People of Color and Poor Americans Are More Likely to Care About Climate Change, Study Says

People of Color and Poor Americans Are More Likely to Care About Climate Change, Study Says

According to a recent study, people of color and low-income Americans are more likely than white people to be concerned about climate change.

The study, published last month in the journal Proceedings of the National Academy of Sciences of the United States, surveyed a sample of 1,200 U.S. adults from different ethnic, socioeconomic, and economic backgrounds. Researchers asked participants to rate themselves and others on a scale from one to five (with five meaning “extremely concerned”) regarding their view on the state of the environment, whether or not they consider themselves an environmentalist, and which groups they think care about the planet the most.

The survey revealed that minority and poorer groups, and in particular, Blacks, Latinos, and Asians, rated themselves on average, a three (“moderately concerned”) or higher than the white and wealthy groups did when it comes to caring about the environment.

As reported by CityLab, it’s not unusual that white people are less concerned, as poor, minority groups are more likely to suffer from environmental disasters such as flooding from hurricanes Katrina, Irma, Florence, Harvey, and others. They are also more likely than white people to not receive relief from climate disaster. On top of that, poor communities are more likely to live closer to areas affected by air pollution – including from factory farms – which can lead to health issues in the long term.

When participants were asked whether they think of themselves as environmentalists, around two-thirds of Latino and Asian respondents answered yes, compared to only half of white respondents. Black respondents were the least likely, with only a third identifying with the term. Overall, respondents felt that poor and minority groups are less likely to care about the planet.

“We have stereotypes about who is an environmentalist, and the fact that, in our data, we saw these beliefs shared so widely across so many types of Americans suggests that they are very pervasive,” explained Rainer Romero-Canyas, a behavioral scientist for the Environmental Defense Fund and study co-author.

Despite caring more about the planet, a study by Green 2.0, an organization that advocates for more diversity in environmental groups, revealed that people of color make up just 12.4 percent of staff at nonprofits, 15.5 percent at government agencies, 12 percent at foundations. Numbers were even lower for higher-ranking positions.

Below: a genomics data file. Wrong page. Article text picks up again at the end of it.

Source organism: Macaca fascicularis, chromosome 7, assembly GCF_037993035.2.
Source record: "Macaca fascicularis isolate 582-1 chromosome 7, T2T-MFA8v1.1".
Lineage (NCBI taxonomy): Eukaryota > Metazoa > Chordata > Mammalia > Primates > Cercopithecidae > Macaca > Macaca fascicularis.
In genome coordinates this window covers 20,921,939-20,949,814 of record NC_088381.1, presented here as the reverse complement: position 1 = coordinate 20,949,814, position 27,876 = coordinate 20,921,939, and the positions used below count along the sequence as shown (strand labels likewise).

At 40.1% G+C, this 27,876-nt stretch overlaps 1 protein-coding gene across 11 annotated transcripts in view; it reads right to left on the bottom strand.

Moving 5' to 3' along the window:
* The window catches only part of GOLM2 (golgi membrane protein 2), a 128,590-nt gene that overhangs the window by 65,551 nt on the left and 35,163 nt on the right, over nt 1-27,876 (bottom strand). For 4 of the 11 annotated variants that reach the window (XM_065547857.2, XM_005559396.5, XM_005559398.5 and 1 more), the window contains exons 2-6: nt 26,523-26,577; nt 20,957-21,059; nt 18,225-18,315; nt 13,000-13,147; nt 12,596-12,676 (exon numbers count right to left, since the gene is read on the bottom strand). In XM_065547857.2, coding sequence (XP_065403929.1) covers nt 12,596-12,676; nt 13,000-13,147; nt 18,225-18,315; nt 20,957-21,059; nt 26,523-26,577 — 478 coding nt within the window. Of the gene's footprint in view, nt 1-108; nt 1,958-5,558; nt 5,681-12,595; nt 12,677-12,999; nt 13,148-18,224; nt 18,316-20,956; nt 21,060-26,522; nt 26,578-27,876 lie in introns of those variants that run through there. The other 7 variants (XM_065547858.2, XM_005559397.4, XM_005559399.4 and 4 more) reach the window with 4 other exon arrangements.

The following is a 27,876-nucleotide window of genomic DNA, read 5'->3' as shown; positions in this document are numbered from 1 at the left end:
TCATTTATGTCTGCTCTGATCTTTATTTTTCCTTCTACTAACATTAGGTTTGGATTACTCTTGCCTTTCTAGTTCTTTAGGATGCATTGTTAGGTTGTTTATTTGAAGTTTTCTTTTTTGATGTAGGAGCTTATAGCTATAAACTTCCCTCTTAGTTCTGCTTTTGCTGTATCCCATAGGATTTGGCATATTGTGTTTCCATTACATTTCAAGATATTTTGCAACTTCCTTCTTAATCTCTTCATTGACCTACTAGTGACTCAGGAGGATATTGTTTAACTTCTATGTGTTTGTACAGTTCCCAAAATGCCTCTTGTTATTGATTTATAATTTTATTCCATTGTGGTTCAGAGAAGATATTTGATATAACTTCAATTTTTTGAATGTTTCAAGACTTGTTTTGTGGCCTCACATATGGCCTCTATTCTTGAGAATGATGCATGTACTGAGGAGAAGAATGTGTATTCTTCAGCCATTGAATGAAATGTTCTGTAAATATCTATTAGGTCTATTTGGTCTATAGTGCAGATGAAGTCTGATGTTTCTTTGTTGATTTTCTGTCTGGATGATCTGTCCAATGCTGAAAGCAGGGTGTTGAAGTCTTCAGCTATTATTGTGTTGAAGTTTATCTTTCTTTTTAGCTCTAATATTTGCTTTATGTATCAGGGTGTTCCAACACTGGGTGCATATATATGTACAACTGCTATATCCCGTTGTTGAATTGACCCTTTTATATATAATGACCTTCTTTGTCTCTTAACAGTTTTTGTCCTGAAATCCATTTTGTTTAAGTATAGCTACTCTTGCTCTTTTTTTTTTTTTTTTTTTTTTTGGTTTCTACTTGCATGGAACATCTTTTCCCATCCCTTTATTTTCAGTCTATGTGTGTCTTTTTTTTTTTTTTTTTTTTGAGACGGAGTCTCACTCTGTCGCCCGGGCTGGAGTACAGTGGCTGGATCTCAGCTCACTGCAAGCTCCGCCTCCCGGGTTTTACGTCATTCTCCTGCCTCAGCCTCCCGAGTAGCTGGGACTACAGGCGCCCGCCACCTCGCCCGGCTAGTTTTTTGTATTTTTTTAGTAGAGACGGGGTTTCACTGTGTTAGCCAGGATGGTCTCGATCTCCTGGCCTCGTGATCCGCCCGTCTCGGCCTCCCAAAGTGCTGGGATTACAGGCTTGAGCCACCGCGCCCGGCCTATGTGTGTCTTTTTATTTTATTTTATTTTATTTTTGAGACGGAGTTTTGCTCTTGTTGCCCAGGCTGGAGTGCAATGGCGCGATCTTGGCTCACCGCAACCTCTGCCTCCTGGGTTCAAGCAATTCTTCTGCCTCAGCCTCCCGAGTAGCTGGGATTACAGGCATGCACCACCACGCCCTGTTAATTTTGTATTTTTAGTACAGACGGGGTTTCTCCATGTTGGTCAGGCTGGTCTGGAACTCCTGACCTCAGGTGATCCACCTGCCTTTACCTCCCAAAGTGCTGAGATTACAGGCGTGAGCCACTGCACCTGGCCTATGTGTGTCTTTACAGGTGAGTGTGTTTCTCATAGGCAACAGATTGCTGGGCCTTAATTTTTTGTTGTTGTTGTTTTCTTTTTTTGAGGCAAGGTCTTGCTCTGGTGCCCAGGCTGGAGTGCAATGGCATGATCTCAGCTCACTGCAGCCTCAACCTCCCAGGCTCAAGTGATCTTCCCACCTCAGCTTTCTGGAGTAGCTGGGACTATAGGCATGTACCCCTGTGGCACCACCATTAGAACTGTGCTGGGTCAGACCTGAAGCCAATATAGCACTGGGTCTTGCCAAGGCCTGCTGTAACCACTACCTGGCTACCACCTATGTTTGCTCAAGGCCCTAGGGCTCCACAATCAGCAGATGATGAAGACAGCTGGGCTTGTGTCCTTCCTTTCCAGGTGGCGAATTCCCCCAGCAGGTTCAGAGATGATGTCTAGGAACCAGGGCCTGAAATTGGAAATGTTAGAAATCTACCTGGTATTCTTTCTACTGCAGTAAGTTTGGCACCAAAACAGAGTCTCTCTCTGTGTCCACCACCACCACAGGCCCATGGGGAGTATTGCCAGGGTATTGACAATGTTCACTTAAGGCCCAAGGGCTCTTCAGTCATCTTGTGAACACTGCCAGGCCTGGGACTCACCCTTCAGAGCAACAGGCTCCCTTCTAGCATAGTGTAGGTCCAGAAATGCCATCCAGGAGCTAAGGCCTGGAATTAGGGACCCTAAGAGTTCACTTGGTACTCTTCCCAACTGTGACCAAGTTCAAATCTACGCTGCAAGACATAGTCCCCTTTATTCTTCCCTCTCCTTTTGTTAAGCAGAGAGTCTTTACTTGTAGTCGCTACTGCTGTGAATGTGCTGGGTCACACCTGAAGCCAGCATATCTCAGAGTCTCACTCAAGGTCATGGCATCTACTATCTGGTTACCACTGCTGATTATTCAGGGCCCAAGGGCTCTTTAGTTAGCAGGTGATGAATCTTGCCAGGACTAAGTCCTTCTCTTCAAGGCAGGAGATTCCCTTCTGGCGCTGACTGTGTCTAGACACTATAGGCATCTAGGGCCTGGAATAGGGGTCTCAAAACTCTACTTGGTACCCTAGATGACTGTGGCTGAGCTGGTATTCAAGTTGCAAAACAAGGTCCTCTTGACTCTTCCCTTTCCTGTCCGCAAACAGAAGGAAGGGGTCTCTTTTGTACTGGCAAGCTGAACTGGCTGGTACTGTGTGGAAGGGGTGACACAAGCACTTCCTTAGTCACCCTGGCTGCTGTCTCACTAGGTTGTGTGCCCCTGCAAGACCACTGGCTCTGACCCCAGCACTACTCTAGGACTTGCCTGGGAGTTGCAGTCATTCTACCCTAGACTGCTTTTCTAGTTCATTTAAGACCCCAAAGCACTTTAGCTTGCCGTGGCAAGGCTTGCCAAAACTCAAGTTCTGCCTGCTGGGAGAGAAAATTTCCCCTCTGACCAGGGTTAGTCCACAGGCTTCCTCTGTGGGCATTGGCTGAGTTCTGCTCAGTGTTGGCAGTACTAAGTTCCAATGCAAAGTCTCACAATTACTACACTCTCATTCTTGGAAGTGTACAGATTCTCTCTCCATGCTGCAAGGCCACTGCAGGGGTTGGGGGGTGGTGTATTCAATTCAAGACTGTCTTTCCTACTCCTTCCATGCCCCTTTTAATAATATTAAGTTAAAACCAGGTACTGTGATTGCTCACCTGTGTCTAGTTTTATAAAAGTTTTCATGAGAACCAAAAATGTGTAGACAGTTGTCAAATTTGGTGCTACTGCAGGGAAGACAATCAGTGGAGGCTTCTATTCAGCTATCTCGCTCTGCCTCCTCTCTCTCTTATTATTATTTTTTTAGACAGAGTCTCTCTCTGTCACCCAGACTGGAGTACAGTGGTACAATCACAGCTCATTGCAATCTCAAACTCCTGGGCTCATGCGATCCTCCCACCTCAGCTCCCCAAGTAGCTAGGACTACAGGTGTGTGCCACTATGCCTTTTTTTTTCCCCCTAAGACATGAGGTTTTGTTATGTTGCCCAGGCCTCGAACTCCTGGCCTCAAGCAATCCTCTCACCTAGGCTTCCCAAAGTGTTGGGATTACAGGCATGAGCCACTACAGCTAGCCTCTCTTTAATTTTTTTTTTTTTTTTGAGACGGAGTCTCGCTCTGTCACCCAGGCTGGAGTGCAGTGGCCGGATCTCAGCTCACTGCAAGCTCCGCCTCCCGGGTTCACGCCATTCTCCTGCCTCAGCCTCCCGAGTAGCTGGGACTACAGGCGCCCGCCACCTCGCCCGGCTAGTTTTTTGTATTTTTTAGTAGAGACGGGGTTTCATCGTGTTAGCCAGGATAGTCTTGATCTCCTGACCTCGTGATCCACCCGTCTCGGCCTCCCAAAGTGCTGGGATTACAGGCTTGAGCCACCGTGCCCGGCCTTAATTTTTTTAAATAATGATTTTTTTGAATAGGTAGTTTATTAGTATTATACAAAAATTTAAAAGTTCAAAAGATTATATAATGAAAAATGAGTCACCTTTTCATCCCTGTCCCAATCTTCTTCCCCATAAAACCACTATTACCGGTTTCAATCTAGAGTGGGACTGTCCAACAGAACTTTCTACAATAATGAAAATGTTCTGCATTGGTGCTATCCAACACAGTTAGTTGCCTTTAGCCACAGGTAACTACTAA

According to Green 2.0 executive director Whitney Tome, the lack of diverse hires has consequences.

“Often we don’t even see ourselves in these organizations, let alone realize it’s a career option, because it doesn’t look like us or our communities,” she said. “Part of the challenge when you don’t have anybody in your organization who knows what it’s like being from African American, Hispanic, Latino, or Asian communities, is that it’s hard to know how your messages resonate with them.”

Tome added that by 2045, minorities are expected to make up more than half of the U.S. population. Essentially, environmental organizations are “leaving talent on the table” by hiring mostly white candidates.

“We cannot walk into the room acting as though we have the answers,” Romero-Canyas added. “It should be a conversation in which we learn from them and develop solutions.”

The pair agrees that if organizations don’t make more diverse hires, people of color may be less likely to apply. And without people of color on staff, organizations are missing an opportunity to make an authentic connection with the groups who are the first to suffer the consequences of climate change.

Mary Robinson, the former Irish president, agrees that it’s important to empower vulnerable groups to be a part of and lead conversations about solutions to climate change. She is the founder of the Mary Robinson Foundation – Climate Change, a nonprofit organization that “provides a space for facilitating action on climate justice to empower the poorest people and countries in their efforts to achieve sustainable and people-centered development.”

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